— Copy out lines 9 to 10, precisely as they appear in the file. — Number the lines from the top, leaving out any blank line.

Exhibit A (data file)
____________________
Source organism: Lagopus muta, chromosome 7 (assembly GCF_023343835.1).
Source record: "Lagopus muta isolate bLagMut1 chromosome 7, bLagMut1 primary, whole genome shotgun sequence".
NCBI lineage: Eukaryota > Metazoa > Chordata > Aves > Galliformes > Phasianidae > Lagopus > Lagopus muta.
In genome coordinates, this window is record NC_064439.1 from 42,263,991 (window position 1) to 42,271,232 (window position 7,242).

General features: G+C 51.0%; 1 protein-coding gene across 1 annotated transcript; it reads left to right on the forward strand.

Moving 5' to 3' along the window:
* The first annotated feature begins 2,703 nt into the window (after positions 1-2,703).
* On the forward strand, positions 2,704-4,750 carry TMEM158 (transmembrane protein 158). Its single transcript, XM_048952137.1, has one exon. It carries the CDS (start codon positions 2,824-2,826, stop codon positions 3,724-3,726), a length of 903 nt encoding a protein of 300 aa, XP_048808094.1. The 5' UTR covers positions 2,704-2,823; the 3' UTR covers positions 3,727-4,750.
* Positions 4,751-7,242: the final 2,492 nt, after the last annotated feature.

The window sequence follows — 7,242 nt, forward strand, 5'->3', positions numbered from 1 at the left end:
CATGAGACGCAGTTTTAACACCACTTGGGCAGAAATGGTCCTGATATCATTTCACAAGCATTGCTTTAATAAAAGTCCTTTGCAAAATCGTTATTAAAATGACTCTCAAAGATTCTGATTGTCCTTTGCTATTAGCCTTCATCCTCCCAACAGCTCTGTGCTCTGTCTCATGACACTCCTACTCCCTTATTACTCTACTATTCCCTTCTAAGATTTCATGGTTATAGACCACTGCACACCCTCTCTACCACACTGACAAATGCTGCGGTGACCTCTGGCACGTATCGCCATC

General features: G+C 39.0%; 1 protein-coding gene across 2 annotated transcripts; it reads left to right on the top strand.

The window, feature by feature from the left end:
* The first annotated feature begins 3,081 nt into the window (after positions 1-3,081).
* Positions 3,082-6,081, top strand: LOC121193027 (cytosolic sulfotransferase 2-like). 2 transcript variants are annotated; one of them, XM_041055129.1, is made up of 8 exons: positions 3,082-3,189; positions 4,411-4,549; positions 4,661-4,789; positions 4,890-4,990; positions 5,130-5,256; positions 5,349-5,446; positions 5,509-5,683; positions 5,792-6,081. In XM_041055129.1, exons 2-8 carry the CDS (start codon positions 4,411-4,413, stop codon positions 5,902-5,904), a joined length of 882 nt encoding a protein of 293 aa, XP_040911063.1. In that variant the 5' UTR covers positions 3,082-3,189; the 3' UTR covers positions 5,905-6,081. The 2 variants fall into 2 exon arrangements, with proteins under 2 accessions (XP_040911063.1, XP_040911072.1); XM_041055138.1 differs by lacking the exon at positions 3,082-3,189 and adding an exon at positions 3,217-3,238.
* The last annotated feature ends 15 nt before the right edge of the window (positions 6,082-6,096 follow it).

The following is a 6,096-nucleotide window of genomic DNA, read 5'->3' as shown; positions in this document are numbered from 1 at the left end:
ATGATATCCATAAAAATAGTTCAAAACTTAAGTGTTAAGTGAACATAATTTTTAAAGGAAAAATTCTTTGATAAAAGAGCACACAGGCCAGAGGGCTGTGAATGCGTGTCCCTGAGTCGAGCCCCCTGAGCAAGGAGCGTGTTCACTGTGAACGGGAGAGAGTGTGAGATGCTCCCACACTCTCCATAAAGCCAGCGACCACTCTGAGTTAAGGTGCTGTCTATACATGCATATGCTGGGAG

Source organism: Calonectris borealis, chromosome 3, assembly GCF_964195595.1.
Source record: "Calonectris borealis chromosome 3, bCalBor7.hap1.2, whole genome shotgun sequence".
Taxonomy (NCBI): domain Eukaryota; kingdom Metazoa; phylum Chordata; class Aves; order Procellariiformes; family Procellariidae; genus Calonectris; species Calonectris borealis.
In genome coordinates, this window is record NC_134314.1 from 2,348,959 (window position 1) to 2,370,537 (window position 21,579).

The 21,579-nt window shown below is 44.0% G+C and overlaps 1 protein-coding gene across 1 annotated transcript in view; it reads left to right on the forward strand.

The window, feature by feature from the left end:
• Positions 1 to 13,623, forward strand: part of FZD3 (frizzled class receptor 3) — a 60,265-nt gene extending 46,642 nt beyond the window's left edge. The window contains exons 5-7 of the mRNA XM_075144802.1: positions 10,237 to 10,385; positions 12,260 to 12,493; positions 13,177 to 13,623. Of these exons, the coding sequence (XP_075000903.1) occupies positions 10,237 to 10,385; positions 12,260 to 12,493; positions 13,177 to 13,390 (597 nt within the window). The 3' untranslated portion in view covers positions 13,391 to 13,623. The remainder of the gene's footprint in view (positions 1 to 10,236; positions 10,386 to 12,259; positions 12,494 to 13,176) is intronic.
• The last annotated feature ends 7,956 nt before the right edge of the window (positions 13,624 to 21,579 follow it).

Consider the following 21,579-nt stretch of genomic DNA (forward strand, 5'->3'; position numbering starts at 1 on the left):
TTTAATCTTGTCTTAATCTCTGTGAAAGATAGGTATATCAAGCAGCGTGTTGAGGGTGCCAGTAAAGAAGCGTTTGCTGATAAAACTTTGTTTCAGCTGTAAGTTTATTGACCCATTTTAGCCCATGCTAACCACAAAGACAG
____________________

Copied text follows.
* Positions 4,751-7,242: the final 2,492 nt, after the last annotated feature.

The window sequence follows — 7,242 nt, forward strand, 5'->3', positions numbered from 1 at the left end: